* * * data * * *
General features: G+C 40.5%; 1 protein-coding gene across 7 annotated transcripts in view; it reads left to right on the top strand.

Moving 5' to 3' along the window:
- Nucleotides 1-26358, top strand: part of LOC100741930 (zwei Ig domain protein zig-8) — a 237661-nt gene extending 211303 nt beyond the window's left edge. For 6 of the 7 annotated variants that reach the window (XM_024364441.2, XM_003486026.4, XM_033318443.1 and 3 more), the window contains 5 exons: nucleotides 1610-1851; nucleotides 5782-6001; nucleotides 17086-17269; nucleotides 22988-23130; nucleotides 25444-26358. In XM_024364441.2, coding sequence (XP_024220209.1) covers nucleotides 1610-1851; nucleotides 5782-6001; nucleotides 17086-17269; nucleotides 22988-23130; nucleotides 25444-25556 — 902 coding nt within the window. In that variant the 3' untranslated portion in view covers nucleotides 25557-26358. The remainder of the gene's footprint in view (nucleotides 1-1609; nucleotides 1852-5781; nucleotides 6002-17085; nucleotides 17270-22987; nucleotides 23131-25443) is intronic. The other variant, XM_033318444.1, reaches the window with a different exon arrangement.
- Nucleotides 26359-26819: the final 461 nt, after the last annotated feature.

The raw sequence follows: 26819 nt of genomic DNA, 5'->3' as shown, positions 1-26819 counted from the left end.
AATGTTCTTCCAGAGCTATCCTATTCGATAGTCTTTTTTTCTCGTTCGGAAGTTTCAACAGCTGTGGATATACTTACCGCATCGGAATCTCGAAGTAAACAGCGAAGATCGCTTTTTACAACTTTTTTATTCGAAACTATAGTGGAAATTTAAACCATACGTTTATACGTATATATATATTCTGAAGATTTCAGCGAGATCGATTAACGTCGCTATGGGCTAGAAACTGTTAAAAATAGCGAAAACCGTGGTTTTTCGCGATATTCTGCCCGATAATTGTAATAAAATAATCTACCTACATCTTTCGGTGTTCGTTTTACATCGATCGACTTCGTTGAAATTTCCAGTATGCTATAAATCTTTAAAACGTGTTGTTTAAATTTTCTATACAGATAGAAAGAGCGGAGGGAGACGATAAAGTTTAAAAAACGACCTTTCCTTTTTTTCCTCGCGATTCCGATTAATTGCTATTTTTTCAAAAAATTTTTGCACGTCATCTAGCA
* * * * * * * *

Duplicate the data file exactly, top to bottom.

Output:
General features: G+C 40.5%; 1 protein-coding gene across 7 annotated transcripts in view; it reads left to right on the top strand.

Moving 5' to 3' along the window:
- Nucleotides 1-26358, top strand: part of LOC100741930 (zwei Ig domain protein zig-8) — a 237661-nt gene extending 211303 nt beyond the window's left edge. For 6 of the 7 annotated variants that reach the window (XM_024364441.2, XM_003486026.4, XM_033318443.1 and 3 more), the window contains 5 exons: nucleotides 1610-1851; nucleotides 5782-6001; nucleotides 17086-17269; nucleotides 22988-23130; nucleotides 25444-26358. In XM_024364441.2, coding sequence (XP_024220209.1) covers nucleotides 1610-1851; nucleotides 5782-6001; nucleotides 17086-17269; nucleotides 22988-23130; nucleotides 25444-25556 — 902 coding nt within the window. In that variant the 3' untranslated portion in view covers nucleotides 25557-26358. The remainder of the gene's footprint in view (nucleotides 1-1609; nucleotides 1852-5781; nucleotides 6002-17085; nucleotides 17270-22987; nucleotides 23131-25443) is intronic. The other variant, XM_033318444.1, reaches the window with a different exon arrangement.
- Nucleotides 26359-26819: the final 461 nt, after the last annotated feature.

The raw sequence follows: 26819 nt of genomic DNA, 5'->3' as shown, positions 1-26819 counted from the left end.
AATGTTCTTCCAGAGCTATCCTATTCGATAGTCTTTTTTTCTCGTTCGGAAGTTTCAACAGCTGTGGATATACTTACCGCATCGGAATCTCGAAGTAAACAGCGAAGATCGCTTTTTACAACTTTTTTATTCGAAACTATAGTGGAAATTTAAACCATACGTTTATACGTATATATATATTCTGAAGATTTCAGCGAGATCGATTAACGTCGCTATGGGCTAGAAACTGTTAAAAATAGCGAAAACCGTGGTTTTTCGCGATATTCTGCCCGATAATTGTAATAAAATAATCTACCTACATCTTTCGGTGTTCGTTTTACATCGATCGACTTCGTTGAAATTTCCAGTATGCTATAAATCTTTAAAACGTGTTGTTTAAATTTTCTATACAGATAGAAAGAGCGGAGGGAGACGATAAAGTTTAAAAAACGACCTTTCCTTTTTTTCCTCGCGATTCCGATTAATTGCTATTTTTTCAAAAAATTTTTGCACGTCATCTAGCA